WASHINGTON — Republican efforts to repeal the Consumer Financial Protection Bureau's arbitration rule were dealt a significant blow Friday by Wells Fargo's admission that it improperly forced borrowers to pay for unnecessary auto insurance policies.
Some of Wells' auto loan contracts contain arbitration clauses, a spokesman said, which could become a further lightening rod in the dispute over whether customers should be allowed to band together in class-action lawsuits.
The CFPB released a final arbitration rule in July that prohibits financial firms from forcing consumers to arbitrate disputes. The House has passed a measure under the Congressional Review Act that would reverse the rule, but its prospects in the Senate remain unclear.
The new Wells scandal hurts those chances further, according to analysts.
"We believe the odds are now slightly against the CFPB’s mandatory arbitration rule being reversed as the path to passage in the Senate has narrowed," Isaac Boltansky, a policy analyst at Compass Point Research & Trading, wrote in a note Friday. "A CRA reversal is still possible, but it is no longer probable."
Democrats immediately seized on the Wells news, arguing that it was further proof that consumers needed more protection.
"The only thing more outrageous than the fact that Wells Fargo is continuing to cheat its customers is the fact that this administration wants to roll back Dodd-Frank rules," said Sen. Sherrod Brown, D-Ohio, the ranking member of the Senate Banking Committee. "No wonder so many hardworking Americans believe the system is rigged against them in Wall Street’s favor. Wells Fargo has a lot of explaining to do, and we cannot let up until every single customer is made whole."
Some Democrats wanted to go further. Sen. Elizabeth Warren of Massachusetts sent a letter Friday to Federal Reserve Board Chair Janet Yellen asking her to remove all 12 Wells Fargo board members, noting they served during the phony-accounts scandal, which took place from 2011 to 2015, and the new force-placed auto scandal, which took place from January 2012 to July 2016.
"There are surely deep risk management problems at a bank when it opens millions of fake customer accounts and charges nearly a million customers for a financial product they don't need — all over roughly the same five-year period," Warren wrote. "The Wells Fargo board is ultimately responsible for that failure, and the Federal Reserve should remove board members who served during that time period."
Democrats had already been using the Wells scandal as a talking point to battle back against efforts to repeal the CFPB arbitration rule. The latest revelations will ensure the bank's issues stay fresh in the public mind.
Under the Congressional Review Act, lawmakers require only a majority vote to rescind a rule promulgated in the past 60 legislative days. But a few Republicans appear to be on the fence, and it's not clear that Sen. John McCain, R-Ariz., who recently announced he has brain cancer, will be on hand for a vote.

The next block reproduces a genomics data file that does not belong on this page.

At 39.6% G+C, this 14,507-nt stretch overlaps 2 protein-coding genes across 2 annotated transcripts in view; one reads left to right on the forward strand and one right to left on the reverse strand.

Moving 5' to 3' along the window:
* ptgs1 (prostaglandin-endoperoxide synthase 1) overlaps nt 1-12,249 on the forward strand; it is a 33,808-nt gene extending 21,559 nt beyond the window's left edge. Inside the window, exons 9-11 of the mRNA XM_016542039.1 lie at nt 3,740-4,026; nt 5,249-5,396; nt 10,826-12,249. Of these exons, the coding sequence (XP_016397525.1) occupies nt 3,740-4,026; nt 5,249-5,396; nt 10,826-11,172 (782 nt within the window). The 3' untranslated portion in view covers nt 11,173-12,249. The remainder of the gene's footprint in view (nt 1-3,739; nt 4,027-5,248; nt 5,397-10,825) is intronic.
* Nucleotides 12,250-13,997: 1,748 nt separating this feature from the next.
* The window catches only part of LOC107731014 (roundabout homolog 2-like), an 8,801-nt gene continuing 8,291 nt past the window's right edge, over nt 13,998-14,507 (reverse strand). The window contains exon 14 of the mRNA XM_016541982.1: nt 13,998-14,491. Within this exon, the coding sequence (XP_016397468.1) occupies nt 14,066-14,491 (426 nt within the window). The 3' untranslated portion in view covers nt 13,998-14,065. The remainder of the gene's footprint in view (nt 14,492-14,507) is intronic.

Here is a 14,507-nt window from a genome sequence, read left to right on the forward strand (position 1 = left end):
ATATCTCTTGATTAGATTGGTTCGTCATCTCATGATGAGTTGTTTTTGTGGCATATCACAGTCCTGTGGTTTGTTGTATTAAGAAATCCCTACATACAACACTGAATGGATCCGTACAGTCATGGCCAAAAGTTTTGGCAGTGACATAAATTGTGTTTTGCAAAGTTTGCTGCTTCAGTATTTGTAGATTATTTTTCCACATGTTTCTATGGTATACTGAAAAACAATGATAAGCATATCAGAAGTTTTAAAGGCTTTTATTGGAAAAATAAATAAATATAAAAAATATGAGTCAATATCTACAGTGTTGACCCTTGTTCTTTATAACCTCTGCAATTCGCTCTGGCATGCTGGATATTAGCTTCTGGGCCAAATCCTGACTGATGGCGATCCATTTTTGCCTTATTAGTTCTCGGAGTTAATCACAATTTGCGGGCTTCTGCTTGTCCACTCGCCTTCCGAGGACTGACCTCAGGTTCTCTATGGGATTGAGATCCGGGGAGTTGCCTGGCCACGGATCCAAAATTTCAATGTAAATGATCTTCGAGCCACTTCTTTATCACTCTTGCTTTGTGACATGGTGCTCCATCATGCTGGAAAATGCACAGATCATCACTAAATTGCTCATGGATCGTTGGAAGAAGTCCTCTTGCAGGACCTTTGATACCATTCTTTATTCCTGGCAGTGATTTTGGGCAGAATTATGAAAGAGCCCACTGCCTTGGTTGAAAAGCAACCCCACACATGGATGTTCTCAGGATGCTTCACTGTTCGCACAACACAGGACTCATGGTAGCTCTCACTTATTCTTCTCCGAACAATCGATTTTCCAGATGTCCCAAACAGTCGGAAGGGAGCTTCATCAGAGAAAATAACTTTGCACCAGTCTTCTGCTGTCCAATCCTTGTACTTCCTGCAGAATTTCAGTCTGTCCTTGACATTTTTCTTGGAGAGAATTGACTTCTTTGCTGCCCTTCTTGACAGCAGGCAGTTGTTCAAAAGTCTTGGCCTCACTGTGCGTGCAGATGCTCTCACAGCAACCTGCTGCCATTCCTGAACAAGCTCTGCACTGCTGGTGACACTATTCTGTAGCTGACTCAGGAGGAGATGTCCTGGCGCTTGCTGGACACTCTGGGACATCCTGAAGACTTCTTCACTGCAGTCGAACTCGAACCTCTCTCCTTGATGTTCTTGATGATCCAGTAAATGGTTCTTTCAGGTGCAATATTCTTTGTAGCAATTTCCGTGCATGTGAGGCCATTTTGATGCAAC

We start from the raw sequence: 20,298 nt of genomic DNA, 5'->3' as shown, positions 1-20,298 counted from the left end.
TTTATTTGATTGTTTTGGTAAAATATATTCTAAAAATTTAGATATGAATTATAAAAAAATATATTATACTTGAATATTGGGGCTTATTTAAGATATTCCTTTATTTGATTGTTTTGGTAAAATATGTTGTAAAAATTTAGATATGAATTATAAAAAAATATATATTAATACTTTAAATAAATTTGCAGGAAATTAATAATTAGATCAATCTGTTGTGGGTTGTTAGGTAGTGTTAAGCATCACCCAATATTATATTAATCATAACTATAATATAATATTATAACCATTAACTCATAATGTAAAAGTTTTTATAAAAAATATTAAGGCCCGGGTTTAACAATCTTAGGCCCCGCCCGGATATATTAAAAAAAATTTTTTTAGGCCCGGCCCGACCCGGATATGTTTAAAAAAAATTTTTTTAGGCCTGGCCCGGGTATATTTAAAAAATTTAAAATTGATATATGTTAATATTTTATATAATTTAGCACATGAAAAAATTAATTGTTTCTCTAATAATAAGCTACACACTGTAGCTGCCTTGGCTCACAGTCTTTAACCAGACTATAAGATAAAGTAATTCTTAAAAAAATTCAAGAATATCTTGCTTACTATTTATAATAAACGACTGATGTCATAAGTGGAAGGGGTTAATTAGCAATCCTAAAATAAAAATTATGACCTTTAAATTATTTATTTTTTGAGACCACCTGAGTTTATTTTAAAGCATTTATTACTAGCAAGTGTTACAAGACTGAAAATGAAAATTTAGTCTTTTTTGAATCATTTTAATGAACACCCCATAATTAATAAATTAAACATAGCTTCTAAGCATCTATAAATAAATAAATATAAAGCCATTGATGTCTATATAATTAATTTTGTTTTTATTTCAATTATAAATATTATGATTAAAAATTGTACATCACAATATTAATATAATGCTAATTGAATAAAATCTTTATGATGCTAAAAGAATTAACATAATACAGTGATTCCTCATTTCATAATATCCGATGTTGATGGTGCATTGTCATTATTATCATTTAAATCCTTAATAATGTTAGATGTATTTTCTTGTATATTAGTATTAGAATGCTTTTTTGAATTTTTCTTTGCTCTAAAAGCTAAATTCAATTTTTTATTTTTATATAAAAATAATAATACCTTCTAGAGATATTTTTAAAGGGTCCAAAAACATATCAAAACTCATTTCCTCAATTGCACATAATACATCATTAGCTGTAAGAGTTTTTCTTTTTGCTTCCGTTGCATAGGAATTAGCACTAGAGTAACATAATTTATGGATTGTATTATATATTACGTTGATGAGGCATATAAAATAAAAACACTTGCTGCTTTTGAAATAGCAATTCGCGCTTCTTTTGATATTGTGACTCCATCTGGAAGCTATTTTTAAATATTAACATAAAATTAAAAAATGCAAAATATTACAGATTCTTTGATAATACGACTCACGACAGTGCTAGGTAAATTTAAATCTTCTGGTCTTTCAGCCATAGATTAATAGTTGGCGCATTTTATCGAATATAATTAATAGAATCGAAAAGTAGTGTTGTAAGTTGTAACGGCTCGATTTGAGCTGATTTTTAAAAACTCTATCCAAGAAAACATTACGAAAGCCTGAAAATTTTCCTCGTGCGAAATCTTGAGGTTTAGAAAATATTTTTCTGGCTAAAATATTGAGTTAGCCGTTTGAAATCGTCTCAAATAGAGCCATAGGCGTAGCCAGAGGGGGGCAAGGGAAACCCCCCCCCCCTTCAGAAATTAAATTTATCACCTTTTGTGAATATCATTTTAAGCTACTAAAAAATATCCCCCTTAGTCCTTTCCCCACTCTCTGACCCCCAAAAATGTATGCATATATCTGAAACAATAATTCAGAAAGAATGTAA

Moreover, Republicans are still reeling from their failure to pass a health care bill, an effort that collapsed late Thursday when McCain unexpectedly voted against the GOP's latest measure. That fight has delayed action on a number of other urgent issues, including raising the debt ceiling and tax reform, which makes it hard to find time on the legislative calendar to address the CFPB rule.
The Wells Fargo scandal may help keep wary Republicans from voting for the measure, consumer advocates said.
"The continuing Wells Fargo scandals, as upsetting as they are, put an exclamation point on why Congress should not take away service members' and other Americans' day in court when big banks abuse people," said Lauren Saunders, associate director of the National Consumer Law Center.
Wells announced a plan to refund roughly $80 million to customers who were harmed by its auto insurance policies.
The cost of the auto insurance forced 275,000 Wells customers to go delinquent on their auto loans, resulting in 20,000 wrongful vehicle repossessions, according to a report by the consulting firm Oliver Wyman that was obtained by The New York Times, which first reported the story.
Catherine Pulley, a Wells spokeswoman, declined to provide a copy of the Oliver Wyman report, citing its confidentiality. She also would not comment on any discussions with regulators. The report had been prepared for the Office of the Comptroller of the Currency.
Tom Goyda, a Wells spokesman, said Wells' Dealer Services business purchases loan contracts from many different dealerships and as a result, there are many different versions of the contracts.
"Some of them contain arbitration clauses and some of them do not," Goyda said in an email.
Wells first discovered problems with its force-placed auto insurance in July 2016, at the same time it was in discussions with regulators to pay $190 million to settle the recent phony-accounts scandal. The bank suspended the force-placed insurance program in September but continues to service the accounts.
Wells said its internal controls were "inadequate," and that an internal review found its customers were charged premiums for the force-placed auto insurance "even if they were paying for their own vehicle insurance."
"In some cases the [so-called] collateral protection policies may have contributed to a default that led to their vehicle's repossession," Wells said in a press release.
Wells is still struggling to dig itself out from the phony-accounts scandal last year in which it opened as many as 2 million checking and credit card accounts that were not authorized by consumers.
In July, Wells agreed to pay $142 million to settle 11 pending class-action lawsuits filed by consumers who alleged they were harmed by the opening of the bogus accounts. A court still has to approve the settlement.